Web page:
After a year of using a bionic arm, patients report subjective sensations did not shift to match the location of the touch sensor on their prosthetic device.
Researchers have developed a new model that represents the planning of movement from seeing an object to grasping it.
A prosthetic arm that is attached to the bone and controlled by electrodes implanted in nerves and muscles can operate more precisely than conventional prosthetic limbs. Researchers improved the neuroprosthetic hand by integrating tactile sensory feedback, so the patient can "feel" items.
Researchers have developed a sensor-instrumented glove for prosthetic hand controls which can sense pressure, temperature, and hydration using electronic chips sending sensory data via a wristwatch.
Researchers are developing a sophisticated prosthetic hand that can be directly controlled by the thoughts of the user.
Having identified a new, simpler way to study neural activity, researchers believe they are on track to creating a compact, low power and potentially wireless brain sensor that could make thought-controlled prosthetic limbs ubiquitous.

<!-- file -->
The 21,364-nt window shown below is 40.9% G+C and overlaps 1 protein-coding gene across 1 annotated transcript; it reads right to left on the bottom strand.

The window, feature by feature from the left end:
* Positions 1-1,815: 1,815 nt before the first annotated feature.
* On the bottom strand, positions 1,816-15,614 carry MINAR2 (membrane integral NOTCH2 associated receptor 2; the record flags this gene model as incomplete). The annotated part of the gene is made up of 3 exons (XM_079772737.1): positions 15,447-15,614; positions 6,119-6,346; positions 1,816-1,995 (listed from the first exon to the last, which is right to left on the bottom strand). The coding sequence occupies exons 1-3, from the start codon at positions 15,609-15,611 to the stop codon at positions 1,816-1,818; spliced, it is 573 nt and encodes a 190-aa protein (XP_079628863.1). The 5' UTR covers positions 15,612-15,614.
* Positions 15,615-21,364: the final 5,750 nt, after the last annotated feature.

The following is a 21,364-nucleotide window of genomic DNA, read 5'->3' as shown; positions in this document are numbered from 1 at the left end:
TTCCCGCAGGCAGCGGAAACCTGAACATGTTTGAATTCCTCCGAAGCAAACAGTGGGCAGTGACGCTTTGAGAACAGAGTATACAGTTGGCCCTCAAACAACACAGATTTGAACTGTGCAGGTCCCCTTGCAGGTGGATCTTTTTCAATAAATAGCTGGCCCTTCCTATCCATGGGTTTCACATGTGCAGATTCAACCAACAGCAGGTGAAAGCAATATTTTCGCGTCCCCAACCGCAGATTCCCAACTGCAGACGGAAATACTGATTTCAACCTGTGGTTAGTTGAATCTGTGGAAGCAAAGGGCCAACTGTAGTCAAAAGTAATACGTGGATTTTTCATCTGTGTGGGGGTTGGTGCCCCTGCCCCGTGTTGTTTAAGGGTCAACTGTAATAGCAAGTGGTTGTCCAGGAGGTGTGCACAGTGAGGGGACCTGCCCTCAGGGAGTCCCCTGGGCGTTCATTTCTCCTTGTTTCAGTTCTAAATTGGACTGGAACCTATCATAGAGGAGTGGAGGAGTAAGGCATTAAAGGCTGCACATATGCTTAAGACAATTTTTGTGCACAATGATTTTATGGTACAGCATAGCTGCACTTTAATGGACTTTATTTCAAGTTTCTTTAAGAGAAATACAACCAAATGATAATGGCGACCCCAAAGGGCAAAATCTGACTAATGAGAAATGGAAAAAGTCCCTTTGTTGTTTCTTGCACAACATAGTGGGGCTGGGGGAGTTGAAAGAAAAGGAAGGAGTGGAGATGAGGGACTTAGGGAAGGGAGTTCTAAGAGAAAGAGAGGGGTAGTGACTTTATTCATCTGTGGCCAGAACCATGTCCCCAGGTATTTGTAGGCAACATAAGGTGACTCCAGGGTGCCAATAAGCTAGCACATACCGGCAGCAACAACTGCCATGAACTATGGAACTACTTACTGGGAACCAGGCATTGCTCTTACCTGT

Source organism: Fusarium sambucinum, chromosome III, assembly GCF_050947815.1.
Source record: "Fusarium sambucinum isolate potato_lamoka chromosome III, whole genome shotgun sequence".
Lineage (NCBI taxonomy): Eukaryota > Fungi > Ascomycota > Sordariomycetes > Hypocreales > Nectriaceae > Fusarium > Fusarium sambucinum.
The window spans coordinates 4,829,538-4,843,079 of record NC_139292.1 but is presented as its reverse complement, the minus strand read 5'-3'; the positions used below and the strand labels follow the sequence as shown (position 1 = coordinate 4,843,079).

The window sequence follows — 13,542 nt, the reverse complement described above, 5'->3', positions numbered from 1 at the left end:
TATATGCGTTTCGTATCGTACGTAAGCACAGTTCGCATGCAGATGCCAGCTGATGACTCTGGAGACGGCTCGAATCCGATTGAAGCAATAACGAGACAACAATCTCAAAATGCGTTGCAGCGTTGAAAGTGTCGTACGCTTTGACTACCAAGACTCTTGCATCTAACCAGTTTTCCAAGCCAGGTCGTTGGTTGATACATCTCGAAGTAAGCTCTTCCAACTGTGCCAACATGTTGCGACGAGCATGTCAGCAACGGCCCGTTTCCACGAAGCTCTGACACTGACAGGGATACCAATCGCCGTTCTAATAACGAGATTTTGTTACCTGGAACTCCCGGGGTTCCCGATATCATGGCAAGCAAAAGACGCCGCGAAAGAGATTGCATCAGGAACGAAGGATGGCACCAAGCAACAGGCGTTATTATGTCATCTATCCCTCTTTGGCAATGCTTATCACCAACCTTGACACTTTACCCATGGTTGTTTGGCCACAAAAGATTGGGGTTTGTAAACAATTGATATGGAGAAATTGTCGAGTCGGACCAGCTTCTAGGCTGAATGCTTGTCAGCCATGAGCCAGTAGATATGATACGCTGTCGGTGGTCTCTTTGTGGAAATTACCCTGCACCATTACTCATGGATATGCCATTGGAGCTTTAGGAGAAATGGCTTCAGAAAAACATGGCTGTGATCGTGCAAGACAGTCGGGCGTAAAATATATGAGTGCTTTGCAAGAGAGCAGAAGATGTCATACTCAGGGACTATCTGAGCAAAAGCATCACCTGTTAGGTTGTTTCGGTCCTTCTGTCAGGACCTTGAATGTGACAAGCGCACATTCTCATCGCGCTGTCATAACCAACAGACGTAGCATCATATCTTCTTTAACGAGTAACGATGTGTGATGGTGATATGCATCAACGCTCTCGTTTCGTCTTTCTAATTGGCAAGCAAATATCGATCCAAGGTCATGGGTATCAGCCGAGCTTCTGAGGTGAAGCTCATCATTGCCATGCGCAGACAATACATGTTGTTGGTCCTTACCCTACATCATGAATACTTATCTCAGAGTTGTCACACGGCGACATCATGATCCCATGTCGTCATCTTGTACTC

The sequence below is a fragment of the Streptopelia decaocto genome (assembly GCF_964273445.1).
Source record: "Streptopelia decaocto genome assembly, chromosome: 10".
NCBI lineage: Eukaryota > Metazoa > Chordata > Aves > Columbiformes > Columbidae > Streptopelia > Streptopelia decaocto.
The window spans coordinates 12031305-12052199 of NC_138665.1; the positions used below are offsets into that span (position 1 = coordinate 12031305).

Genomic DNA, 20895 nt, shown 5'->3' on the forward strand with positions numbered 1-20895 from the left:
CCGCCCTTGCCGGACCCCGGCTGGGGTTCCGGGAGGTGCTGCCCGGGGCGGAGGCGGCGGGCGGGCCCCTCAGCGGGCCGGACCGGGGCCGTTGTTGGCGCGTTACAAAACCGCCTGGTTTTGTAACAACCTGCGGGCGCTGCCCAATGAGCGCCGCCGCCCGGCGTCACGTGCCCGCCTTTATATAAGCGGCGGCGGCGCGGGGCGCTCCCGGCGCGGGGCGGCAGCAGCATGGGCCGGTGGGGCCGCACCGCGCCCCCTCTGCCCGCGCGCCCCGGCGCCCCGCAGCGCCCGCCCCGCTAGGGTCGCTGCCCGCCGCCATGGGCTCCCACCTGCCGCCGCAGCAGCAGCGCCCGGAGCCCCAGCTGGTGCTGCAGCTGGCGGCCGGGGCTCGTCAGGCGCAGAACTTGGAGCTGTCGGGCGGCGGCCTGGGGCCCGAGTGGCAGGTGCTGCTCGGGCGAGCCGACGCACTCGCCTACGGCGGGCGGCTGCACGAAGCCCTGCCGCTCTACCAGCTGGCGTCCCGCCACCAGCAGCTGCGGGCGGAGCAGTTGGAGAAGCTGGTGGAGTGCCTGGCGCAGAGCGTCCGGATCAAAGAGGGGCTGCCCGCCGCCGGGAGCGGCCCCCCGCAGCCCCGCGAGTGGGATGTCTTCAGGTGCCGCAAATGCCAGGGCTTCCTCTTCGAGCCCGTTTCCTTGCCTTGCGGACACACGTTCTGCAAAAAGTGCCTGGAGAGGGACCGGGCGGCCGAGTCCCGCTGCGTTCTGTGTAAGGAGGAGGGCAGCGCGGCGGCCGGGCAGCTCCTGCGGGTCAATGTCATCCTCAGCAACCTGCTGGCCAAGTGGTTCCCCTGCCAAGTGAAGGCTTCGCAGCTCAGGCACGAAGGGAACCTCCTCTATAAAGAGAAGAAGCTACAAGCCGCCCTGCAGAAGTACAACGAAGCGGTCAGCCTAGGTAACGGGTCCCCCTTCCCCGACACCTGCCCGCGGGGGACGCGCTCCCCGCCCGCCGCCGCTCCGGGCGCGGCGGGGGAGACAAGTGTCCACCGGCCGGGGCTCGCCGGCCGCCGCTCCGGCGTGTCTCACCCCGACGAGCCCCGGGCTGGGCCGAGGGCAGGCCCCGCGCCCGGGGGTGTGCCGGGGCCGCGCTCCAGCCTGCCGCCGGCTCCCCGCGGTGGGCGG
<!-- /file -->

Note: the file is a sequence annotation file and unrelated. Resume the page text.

Using EEG and brain computer interface technology, researchers have created a robotic arm that can be controlled without brain implants.
Findings allow for the development of an autonomously updating brain-machine interface, which is able to improve on its own by learning about its subject without additional programming. The system could help develop new robotic prosthetics, which can perform more naturally.
Polydactyly, a condition where one is born with an extra finger, has significant benefits when it comes to motor skill and control. fMRI neuroimaging reveals those with extra fingers are able to move the digits independently of other fingers. The findings could help with the development of new prosthetics that extend motor abilities.